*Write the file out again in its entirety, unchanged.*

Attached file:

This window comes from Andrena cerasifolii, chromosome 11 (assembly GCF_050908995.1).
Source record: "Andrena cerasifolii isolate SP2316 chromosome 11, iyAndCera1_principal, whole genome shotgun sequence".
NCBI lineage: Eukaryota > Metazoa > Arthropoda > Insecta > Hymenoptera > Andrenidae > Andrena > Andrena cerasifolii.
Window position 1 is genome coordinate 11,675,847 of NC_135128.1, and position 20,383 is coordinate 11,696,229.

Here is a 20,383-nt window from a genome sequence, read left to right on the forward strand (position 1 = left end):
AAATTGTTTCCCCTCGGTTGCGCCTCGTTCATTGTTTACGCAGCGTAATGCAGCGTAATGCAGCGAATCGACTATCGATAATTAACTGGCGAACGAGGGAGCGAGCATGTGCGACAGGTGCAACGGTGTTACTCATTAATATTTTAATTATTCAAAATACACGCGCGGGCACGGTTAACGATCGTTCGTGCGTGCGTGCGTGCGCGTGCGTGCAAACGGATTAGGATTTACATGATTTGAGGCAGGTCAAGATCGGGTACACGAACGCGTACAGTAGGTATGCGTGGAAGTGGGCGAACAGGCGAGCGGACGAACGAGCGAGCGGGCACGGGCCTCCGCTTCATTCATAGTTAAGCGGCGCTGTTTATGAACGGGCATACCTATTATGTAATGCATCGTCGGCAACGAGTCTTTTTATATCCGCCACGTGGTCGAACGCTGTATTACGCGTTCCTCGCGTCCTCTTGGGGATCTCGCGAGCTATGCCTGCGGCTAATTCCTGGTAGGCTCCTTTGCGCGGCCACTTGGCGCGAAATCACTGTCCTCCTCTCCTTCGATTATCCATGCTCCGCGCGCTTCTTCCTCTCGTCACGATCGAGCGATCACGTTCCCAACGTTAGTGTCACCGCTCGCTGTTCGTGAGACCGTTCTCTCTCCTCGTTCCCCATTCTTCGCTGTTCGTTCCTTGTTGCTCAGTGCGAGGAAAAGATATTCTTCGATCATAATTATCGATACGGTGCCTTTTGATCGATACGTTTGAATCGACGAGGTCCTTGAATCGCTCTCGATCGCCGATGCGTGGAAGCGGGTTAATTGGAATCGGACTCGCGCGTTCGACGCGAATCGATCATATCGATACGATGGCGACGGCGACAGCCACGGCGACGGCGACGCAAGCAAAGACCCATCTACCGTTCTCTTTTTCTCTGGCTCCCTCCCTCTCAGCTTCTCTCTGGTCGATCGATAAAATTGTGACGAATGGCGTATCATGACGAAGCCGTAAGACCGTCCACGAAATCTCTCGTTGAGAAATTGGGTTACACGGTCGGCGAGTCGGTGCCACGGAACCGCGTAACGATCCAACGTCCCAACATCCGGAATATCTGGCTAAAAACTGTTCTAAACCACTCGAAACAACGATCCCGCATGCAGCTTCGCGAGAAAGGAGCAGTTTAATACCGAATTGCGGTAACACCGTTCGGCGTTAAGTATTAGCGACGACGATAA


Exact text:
This window comes from Andrena cerasifolii, chromosome 11 (assembly GCF_050908995.1).
Source record: "Andrena cerasifolii isolate SP2316 chromosome 11, iyAndCera1_principal, whole genome shotgun sequence".
NCBI lineage: Eukaryota > Metazoa > Arthropoda > Insecta > Hymenoptera > Andrenidae > Andrena > Andrena cerasifolii.
Window position 1 is genome coordinate 11,675,847 of NC_135128.1, and position 20,383 is coordinate 11,696,229.

Here is a 20,383-nt window from a genome sequence, read left to right on the forward strand (position 1 = left end):
AAATTGTTTCCCCTCGGTTGCGCCTCGTTCATTGTTTACGCAGCGTAATGCAGCGTAATGCAGCGAATCGACTATCGATAATTAACTGGCGAACGAGGGAGCGAGCATGTGCGACAGGTGCAACGGTGTTACTCATTAATATTTTAATTATTCAAAATACACGCGCGGGCACGGTTAACGATCGTTCGTGCGTGCGTGCGTGCGCGTGCGTGCAAACGGATTAGGATTTACATGATTTGAGGCAGGTCAAGATCGGGTACACGAACGCGTACAGTAGGTATGCGTGGAAGTGGGCGAACAGGCGAGCGGACGAACGAGCGAGCGGGCACGGGCCTCCGCTTCATTCATAGTTAAGCGGCGCTGTTTATGAACGGGCATACCTATTATGTAATGCATCGTCGGCAACGAGTCTTTTTATATCCGCCACGTGGTCGAACGCTGTATTACGCGTTCCTCGCGTCCTCTTGGGGATCTCGCGAGCTATGCCTGCGGCTAATTCCTGGTAGGCTCCTTTGCGCGGCCACTTGGCGCGAAATCACTGTCCTCCTCTCCTTCGATTATCCATGCTCCGCGCGCTTCTTCCTCTCGTCACGATCGAGCGATCACGTTCCCAACGTTAGTGTCACCGCTCGCTGTTCGTGAGACCGTTCTCTCTCCTCGTTCCCCATTCTTCGCTGTTCGTTCCTTGTTGCTCAGTGCGAGGAAAAGATATTCTTCGATCATAATTATCGATACGGTGCCTTTTGATCGATACGTTTGAATCGACGAGGTCCTTGAATCGCTCTCGATCGCCGATGCGTGGAAGCGGGTTAATTGGAATCGGACTCGCGCGTTCGACGCGAATCGATCATATCGATACGATGGCGACGGCGACAGCCACGGCGACGGCGACGCAAGCAAAGACCCATCTACCGTTCTCTTTTTCTCTGGCTCCCTCCCTCTCAGCTTCTCTCTGGTCGATCGATAAAATTGTGACGAATGGCGTATCATGACGAAGCCGTAAGACCGTCCACGAAATCTCTCGTTGAGAAATTGGGTTACACGGTCGGCGAGTCGGTGCCACGGAACCGCGTAACGATCCAACGTCCCAACATCCGGAATATCTGGCTAAAAACTGTTCTAAACCACTCGAAACAACGATCCCGCATGCAGCTTCGCGAGAAAGGAGCAGTTTAATACCGAATTGCGGTAACACCGTTCGGCGTTAAGTATTAGCGACGACGATAA